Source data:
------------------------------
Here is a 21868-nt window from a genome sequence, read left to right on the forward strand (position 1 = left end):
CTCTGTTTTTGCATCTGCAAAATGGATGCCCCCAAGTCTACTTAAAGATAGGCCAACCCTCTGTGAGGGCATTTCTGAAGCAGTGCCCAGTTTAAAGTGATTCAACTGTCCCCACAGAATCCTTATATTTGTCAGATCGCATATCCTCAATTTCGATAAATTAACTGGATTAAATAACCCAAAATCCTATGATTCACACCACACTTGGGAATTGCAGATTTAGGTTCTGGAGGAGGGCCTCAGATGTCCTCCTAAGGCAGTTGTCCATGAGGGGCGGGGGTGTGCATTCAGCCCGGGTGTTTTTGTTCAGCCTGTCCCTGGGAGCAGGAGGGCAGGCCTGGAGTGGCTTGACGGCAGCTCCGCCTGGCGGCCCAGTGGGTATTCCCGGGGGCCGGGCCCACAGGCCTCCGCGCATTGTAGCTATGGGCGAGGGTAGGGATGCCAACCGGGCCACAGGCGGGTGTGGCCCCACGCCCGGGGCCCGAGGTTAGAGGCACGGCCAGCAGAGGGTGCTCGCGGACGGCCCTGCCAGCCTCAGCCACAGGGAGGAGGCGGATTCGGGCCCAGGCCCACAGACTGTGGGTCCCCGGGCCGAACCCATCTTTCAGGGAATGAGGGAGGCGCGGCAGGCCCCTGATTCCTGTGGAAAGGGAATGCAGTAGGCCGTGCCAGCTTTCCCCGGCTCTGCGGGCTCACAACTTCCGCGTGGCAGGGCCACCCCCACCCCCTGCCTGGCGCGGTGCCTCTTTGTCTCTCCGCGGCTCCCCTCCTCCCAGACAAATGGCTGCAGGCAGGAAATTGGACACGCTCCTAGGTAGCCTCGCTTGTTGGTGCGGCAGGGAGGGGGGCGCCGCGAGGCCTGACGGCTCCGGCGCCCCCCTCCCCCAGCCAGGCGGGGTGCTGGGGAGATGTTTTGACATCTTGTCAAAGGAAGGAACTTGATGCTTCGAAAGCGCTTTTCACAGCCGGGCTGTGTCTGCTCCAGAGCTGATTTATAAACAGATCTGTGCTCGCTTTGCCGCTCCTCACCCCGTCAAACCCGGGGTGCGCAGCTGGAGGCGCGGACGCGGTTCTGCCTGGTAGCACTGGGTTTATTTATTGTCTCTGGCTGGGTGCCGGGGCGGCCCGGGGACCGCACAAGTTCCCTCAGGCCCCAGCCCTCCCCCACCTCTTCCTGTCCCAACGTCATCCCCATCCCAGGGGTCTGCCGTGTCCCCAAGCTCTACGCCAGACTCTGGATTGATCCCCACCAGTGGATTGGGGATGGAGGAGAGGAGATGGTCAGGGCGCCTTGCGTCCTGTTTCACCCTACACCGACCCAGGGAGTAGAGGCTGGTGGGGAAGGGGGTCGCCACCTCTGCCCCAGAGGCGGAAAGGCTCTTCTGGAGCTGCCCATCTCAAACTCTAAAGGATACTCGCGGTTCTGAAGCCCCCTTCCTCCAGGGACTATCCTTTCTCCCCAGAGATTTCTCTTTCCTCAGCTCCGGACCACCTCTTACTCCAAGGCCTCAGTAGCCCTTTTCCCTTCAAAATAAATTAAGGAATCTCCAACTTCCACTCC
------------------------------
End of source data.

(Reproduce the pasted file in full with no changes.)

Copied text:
Here is a 21868-nt window from a genome sequence, read left to right on the forward strand (position 1 = left end):
CTCTGTTTTTGCATCTGCAAAATGGATGCCCCCAAGTCTACTTAAAGATAGGCCAACCCTCTGTGAGGGCATTTCTGAAGCAGTGCCCAGTTTAAAGTGATTCAACTGTCCCCACAGAATCCTTATATTTGTCAGATCGCATATCCTCAATTTCGATAAATTAACTGGATTAAATAACCCAAAATCCTATGATTCACACCACACTTGGGAATTGCAGATTTAGGTTCTGGAGGAGGGCCTCAGATGTCCTCCTAAGGCAGTTGTCCATGAGGGGCGGGGGTGTGCATTCAGCCCGGGTGTTTTTGTTCAGCCTGTCCCTGGGAGCAGGAGGGCAGGCCTGGAGTGGCTTGACGGCAGCTCCGCCTGGCGGCCCAGTGGGTATTCCCGGGGGCCGGGCCCACAGGCCTCCGCGCATTGTAGCTATGGGCGAGGGTAGGGATGCCAACCGGGCCACAGGCGGGTGTGGCCCCACGCCCGGGGCCCGAGGTTAGAGGCACGGCCAGCAGAGGGTGCTCGCGGACGGCCCTGCCAGCCTCAGCCACAGGGAGGAGGCGGATTCGGGCCCAGGCCCACAGACTGTGGGTCCCCGGGCCGAACCCATCTTTCAGGGAATGAGGGAGGCGCGGCAGGCCCCTGATTCCTGTGGAAAGGGAATGCAGTAGGCCGTGCCAGCTTTCCCCGGCTCTGCGGGCTCACAACTTCCGCGTGGCAGGGCCACCCCCACCCCCTGCCTGGCGCGGTGCCTCTTTGTCTCTCCGCGGCTCCCCTCCTCCCAGACAAATGGCTGCAGGCAGGAAATTGGACACGCTCCTAGGTAGCCTCGCTTGTTGGTGCGGCAGGGAGGGGGGCGCCGCGAGGCCTGACGGCTCCGGCGCCCCCCTCCCCCAGCCAGGCGGGGTGCTGGGGAGATGTTTTGACATCTTGTCAAAGGAAGGAACTTGATGCTTCGAAAGCGCTTTTCACAGCCGGGCTGTGTCTGCTCCAGAGCTGATTTATAAACAGATCTGTGCTCGCTTTGCCGCTCCTCACCCCGTCAAACCCGGGGTGCGCAGCTGGAGGCGCGGACGCGGTTCTGCCTGGTAGCACTGGGTTTATTTATTGTCTCTGGCTGGGTGCCGGGGCGGCCCGGGGACCGCACAAGTTCCCTCAGGCCCCAGCCCTCCCCCACCTCTTCCTGTCCCAACGTCATCCCCATCCCAGGGGTCTGCCGTGTCCCCAAGCTCTACGCCAGACTCTGGATTGATCCCCACCAGTGGATTGGGGATGGAGGAGAGGAGATGGTCAGGGCGCCTTGCGTCCTGTTTCACCCTACACCGACCCAGGGAGTAGAGGCTGGTGGGGAAGGGGGTCGCCACCTCTGCCCCAGAGGCGGAAAGGCTCTTCTGGAGCTGCCCATCTCAAACTCTAAAGGATACTCGCGGTTCTGAAGCCCCCTTCCTCCAGGGACTATCCTTTCTCCCCAGAGATTTCTCTTTCCTCAGCTCCGGACCACCTCTTACTCCAAGGCCTCAGTAGCCCTTTTCCCTTCAAAATAAATTAAGGAATCTCCAACTTCCACTCC